Playing With Your Lands

The vital thing to remember when including cards with such strong stax effects is how to break parity on them. Bouncing lands isn’t fun for anyone when even you, the person doing the bouncing, cannot cast any spells. To help with this, a large part of this deck is dedicated to ramping and making use of lands in our hand.

Up first, ramp. Blue obviously has access to the same mana rocks as everyone else. Unsurprisingly, Sol Ring is great for the deck, as are Mind Stone and Thought Vessel. Of extra importance for us, however, are rocks that can make blue mana. Sky Diamond and Fellwar Stone are awesome, and we’re even going to include Manalith and Darksteel Ingot. Commander’s Sphere has some extra utility if we sacrifice it, as does Eye of Ramos. Lastly, Gilded Lotus will produce enough blue mana for just about any spell in the deck.

Blue also has access to ramp through doubling effects. High Tide will make all your Islands twice as effective in one big turn, while Caged Sun is a more permanent effect. There are others, like Extraplanar Lens, but that would grant our opponents extra mana when we make their lands Islands too. Omniscience will take that spot instead, removing the need for lands altogether.

Finally, we do have some tricks to put extra lands into play each turn. Patron of the Moon turns one land into two, while Walking Atlas is a pseudo-Exploration. Alongside Retreat to Coralhelm, the Atlas can even put every land in our hand back onto the field. This is great for ensuring that we can always cast our spells, and also acts as a win condition in combination with a couple other cards.


Water, Water Everywhere

Maybe you don’t want to play out all your lands, though. Nezahal, Primal Tide will let us pitch those extra lands to dodge removal. Foil lets us discard those lands to protect our other creatures, while Thwart can fuel either effect. Trade Routes gives us the choice to discard those extra lands to dig for more cards.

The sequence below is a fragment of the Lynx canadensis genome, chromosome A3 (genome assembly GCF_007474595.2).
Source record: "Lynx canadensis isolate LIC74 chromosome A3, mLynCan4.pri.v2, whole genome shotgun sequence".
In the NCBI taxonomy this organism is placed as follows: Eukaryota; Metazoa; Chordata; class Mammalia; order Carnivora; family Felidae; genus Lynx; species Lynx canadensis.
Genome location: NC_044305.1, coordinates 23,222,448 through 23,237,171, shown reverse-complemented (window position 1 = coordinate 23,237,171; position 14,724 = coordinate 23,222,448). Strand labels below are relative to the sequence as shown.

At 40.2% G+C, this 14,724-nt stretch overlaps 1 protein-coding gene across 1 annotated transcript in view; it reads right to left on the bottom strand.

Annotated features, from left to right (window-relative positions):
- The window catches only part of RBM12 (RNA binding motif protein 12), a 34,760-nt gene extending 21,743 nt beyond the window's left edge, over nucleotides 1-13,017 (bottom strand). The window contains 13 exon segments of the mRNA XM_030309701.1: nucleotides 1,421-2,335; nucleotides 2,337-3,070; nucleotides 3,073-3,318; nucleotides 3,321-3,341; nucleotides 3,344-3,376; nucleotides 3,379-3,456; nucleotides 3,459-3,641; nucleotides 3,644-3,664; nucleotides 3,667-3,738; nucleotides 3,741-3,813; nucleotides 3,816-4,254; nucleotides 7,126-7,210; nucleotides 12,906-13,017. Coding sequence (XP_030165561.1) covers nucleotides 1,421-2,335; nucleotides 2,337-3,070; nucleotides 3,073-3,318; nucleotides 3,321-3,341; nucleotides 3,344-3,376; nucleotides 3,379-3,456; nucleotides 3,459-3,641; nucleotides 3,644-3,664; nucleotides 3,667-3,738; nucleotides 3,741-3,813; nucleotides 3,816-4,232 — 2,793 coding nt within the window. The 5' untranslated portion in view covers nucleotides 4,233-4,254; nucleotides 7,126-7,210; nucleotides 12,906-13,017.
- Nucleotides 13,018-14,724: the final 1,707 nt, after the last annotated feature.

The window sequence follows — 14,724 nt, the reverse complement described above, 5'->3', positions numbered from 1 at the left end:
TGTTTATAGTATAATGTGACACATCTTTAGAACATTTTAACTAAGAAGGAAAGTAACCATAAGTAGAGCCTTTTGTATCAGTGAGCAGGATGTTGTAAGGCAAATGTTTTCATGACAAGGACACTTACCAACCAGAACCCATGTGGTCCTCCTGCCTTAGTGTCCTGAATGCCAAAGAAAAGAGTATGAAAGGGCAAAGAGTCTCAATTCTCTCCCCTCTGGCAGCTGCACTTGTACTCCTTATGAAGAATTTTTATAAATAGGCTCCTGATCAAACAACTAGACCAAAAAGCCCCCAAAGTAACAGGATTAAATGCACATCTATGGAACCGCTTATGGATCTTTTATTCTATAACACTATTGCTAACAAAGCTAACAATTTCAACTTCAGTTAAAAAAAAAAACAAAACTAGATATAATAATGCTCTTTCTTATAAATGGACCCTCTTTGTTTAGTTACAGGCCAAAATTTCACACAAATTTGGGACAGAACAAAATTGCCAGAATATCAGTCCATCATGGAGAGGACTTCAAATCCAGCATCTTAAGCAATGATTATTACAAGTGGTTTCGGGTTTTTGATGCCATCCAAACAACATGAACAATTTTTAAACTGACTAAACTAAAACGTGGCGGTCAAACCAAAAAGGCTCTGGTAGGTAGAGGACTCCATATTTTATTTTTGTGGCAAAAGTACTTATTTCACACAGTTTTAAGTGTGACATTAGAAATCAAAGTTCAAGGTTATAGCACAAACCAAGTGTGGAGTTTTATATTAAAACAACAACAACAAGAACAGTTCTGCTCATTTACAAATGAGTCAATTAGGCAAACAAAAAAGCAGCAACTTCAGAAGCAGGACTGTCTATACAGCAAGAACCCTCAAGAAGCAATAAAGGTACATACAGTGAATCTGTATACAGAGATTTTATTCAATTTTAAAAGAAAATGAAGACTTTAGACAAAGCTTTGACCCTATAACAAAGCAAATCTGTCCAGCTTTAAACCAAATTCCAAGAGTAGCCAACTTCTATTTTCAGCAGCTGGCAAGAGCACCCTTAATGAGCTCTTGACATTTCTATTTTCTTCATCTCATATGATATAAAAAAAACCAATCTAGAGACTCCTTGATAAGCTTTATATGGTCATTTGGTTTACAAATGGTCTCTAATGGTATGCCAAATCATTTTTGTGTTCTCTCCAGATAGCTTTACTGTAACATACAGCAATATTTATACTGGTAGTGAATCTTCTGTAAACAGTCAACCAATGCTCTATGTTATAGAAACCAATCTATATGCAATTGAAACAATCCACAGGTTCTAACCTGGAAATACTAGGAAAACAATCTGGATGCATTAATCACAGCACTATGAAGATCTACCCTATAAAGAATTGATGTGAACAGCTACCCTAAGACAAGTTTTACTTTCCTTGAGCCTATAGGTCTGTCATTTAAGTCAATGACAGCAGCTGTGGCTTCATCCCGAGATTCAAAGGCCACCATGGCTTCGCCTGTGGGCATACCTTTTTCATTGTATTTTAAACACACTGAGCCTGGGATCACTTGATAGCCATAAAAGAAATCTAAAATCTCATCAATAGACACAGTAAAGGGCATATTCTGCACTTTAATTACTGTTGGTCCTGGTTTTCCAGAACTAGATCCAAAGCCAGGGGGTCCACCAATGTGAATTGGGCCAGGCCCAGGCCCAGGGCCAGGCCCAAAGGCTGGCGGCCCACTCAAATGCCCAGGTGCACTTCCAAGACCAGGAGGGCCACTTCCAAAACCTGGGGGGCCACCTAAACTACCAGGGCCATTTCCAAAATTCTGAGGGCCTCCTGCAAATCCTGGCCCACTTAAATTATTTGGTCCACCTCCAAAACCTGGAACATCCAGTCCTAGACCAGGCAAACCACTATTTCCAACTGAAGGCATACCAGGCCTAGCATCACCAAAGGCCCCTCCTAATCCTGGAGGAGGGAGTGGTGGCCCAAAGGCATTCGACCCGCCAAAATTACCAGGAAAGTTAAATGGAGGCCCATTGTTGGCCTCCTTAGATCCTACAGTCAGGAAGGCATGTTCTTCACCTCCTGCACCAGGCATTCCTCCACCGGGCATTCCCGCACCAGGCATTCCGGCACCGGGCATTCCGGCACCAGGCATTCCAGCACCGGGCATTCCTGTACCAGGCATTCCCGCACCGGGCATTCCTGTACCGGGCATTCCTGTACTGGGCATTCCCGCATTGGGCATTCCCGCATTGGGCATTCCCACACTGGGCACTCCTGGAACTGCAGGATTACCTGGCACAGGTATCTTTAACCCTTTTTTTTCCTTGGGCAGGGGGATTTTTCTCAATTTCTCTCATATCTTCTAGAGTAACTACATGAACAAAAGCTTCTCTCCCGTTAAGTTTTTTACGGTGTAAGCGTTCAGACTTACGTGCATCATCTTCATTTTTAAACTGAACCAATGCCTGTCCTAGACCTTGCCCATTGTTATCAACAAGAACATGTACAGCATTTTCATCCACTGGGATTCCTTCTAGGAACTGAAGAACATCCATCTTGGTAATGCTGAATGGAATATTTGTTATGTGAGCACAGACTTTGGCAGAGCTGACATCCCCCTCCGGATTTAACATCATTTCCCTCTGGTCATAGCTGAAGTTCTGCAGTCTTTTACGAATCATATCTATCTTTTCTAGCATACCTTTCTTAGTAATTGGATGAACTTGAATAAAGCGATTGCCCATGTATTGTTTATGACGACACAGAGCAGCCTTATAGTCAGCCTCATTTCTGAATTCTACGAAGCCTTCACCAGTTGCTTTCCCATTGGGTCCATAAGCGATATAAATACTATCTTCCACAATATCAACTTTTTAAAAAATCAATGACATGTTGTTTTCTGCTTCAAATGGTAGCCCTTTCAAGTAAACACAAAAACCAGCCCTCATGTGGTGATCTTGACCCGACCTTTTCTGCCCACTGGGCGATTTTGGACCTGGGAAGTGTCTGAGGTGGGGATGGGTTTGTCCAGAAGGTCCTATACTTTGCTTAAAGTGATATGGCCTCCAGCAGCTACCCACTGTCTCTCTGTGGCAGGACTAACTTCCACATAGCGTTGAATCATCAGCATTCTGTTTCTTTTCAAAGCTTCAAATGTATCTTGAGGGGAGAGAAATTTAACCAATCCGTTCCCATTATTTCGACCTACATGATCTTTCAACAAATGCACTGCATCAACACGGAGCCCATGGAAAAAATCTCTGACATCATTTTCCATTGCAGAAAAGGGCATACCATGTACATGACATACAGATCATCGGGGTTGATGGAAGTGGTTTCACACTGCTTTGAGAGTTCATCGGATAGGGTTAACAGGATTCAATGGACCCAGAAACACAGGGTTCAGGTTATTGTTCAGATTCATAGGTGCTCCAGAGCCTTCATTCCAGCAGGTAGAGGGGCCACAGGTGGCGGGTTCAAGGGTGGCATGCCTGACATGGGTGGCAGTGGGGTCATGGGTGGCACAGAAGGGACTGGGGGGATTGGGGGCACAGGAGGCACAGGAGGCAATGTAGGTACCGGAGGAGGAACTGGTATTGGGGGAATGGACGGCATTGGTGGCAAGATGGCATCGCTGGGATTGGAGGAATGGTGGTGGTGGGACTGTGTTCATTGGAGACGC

There are several utility creatures that will help us get lands into hand as consistently as possible. Meloku, the Clouded Mirror can make chump blockers, or an infinite army of Illusions with Walking Atlas and Retreat to Coralhelm. Uyo, Silent Prophet copies instants and sorceries, while Soratami Rainshaper helps to protect your creatures. Moonfolk are actually great creatures to consider for this of deck, as they interact well with Nezahal and our counterspells, and act as fodder for Patron of the Moon’s Moonfolk offering ability. 

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This is a control deck, but your ultimate plan to win is through combat damage; always be playing with that in mind. It may be better to leave Storm Cauldron in your hand until you’ve developed a couple of large sea monsters and cast Sunder. There are a couple of counterspells in the deck to force it through, as well as some sources of unblockable to make dealing damage with Worldslayer easier. Playing stax pieces without quickly following up with either of those cards will most likely only make your friends not want to play with you.

With that warning, this week’s article comes to a close. What do you think of Taniwha? Does this strategy stray too close to land destruction, or is phasing just too complicated? Let me know in the comments. And if there’s a legendary creature you’d like to see me build a deck around, let me know! You could inspire my next article.

Ben was introduced to Magic during Seventh Edition and has played on and off ever since. A Simic mage at heart, he loves being given a problem to solve. When not shuffling cards, Ben can be found lost in a book or skiing in the mountains of Vermont.